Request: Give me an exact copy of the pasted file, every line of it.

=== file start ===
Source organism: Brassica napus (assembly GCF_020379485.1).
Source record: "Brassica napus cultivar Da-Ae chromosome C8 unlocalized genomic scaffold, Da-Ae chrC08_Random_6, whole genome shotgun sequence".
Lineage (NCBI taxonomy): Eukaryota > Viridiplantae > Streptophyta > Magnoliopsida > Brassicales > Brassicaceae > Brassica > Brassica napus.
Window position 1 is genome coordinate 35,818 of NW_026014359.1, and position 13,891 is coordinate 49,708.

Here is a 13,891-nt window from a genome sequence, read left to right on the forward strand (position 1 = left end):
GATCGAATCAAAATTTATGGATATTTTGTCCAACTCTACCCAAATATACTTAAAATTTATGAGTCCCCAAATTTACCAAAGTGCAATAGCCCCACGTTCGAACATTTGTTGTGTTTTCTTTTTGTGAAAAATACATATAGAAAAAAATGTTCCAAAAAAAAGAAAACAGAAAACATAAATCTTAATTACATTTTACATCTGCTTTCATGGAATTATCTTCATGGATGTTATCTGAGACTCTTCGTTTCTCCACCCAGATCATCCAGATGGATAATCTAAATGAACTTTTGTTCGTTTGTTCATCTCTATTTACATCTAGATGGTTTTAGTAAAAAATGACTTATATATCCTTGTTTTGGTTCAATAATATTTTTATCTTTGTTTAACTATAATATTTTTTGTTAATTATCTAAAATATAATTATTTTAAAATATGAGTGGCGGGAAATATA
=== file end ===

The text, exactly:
Source organism: Brassica napus (assembly GCF_020379485.1).
Source record: "Brassica napus cultivar Da-Ae chromosome C8 unlocalized genomic scaffold, Da-Ae chrC08_Random_6, whole genome shotgun sequence".
Lineage (NCBI taxonomy): Eukaryota > Viridiplantae > Streptophyta > Magnoliopsida > Brassicales > Brassicaceae > Brassica > Brassica napus.
Window position 1 is genome coordinate 35,818 of NW_026014359.1, and position 13,891 is coordinate 49,708.

Here is a 13,891-nt window from a genome sequence, read left to right on the forward strand (position 1 = left end):
GATCGAATCAAAATTTATGGATATTTTGTCCAACTCTACCCAAATATACTTAAAATTTATGAGTCCCCAAATTTACCAAAGTGCAATAGCCCCACGTTCGAACATTTGTTGTGTTTTCTTTTTGTGAAAAATACATATAGAAAAAAATGTTCCAAAAAAAAGAAAACAGAAAACATAAATCTTAATTACATTTTACATCTGCTTTCATGGAATTATCTTCATGGATGTTATCTGAGACTCTTCGTTTCTCCACCCAGATCATCCAGATGGATAATCTAAATGAACTTTTGTTCGTTTGTTCATCTCTATTTACATCTAGATGGTTTTAGTAAAAAATGACTTATATATCCTTGTTTTGGTTCAATAATATTTTTATCTTTGTTTAACTATAATATTTTTTGTTAATTATCTAAAATATAATTATTTTAAAATATGAGTGGCGGGAAATATA